Today I am marking off my fourteenth #14 checkpoint category for the POPSUGAR READING CHALLENGE 2020 with:
Everyone in Shaker Heights was talking about it that summer: how Isabelle, the last of the Richardson children, had finally gone around the bend and burned the house down.
In Shaker Heights, a placid, progressive suburb of Cleveland, everything is meticulously planned – from the layout of the winding roads, to the colours of the houses, to the successful lives its residents will go on to lead. And no one embodies this spirit more than Elena Richardson, whose guiding principle is playing by the rules.
Enter Mia Warren – an enigmatic artist and single mother- who arrives in this idyllic bubble with her teenage daughter Pearl, and rents a house from the Richardsons. Soon Mia and Pearl become more than just tenants: all four Richardson children are drawn to the mother-daughter pair. But Mia carries with her a mysterious past, and a disregard for the rules that threatens to upend this carefully ordered community.
When old family friends attempt to adopt a Chinese-American baby, a custody battle erupts that dramatically divides the town – and puts Mia and Elena on opposing sides. Suspicious of Mia and her motives, Elena is determined to uncover the secrets in Mia’s past. But her obsession will come at an unexpected and devastating cost . . .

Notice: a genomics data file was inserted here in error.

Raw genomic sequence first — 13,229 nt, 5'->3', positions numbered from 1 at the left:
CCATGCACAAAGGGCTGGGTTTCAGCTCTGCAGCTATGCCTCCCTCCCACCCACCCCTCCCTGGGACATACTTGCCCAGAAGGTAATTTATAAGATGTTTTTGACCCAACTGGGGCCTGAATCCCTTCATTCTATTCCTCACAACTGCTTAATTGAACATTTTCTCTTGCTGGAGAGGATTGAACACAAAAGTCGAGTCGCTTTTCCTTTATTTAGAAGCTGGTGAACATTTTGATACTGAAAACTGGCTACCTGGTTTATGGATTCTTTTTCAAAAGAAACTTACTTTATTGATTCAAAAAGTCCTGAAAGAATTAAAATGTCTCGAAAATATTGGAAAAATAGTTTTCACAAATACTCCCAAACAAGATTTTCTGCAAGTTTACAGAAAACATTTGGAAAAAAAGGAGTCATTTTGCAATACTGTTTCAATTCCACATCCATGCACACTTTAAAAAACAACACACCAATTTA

Described as a ‘marvel’ by Paula Hawkins, Little Fires Everywhere is the second novel from Celeste Ng, which follows her debut New York Times bestseller, Everything I Never Told You. An intricate story that encompasses a varied cast list, Little Fires Everywhere penetrates community life, rules, governance, friendship, family relations, motherhood, parentage and the depths of love, it offers an insightful portrait of modern US life.
Little Fires Everywhere is set in the picture perfect fictional locale of Shaker Heights, Cleveland. Shaker Heights is a tightly governed neighbourhood, a suburban utopia of sorts, where the yards are carefully manicured and well maintained houses pepper the streets. The residents are driven and successful. At the very top of the Shaker Heights ladder is Elena Richardson, a pinnacle of the community. When a very different family arrives in Shaker Heights, the residents are forced to accept an outsider. Mia is an artist and she brings her teenage daughter Pearl in tow, securing a rental from Elena Richardson. It doesn’t take long before the Richardson family become wrapped up in the lives of this single mother and her daughter. Secrets come to light about this mother and daughter’s past, which goes against all the rules of the Shaker Heights community. The equilibrium of Shaker Heights is further complicated by an adoption case, led by close friends of the Richardson family. A terrible fight for custody occurs, which sets about splintering the whole Shaker Heights community. With the residents squabbling over which side to back, Mia and Elena find themselves at war. Elena is intent on exposing Mia’s past life and the trail of lies that follows her, which results in a showdown of epic proportions.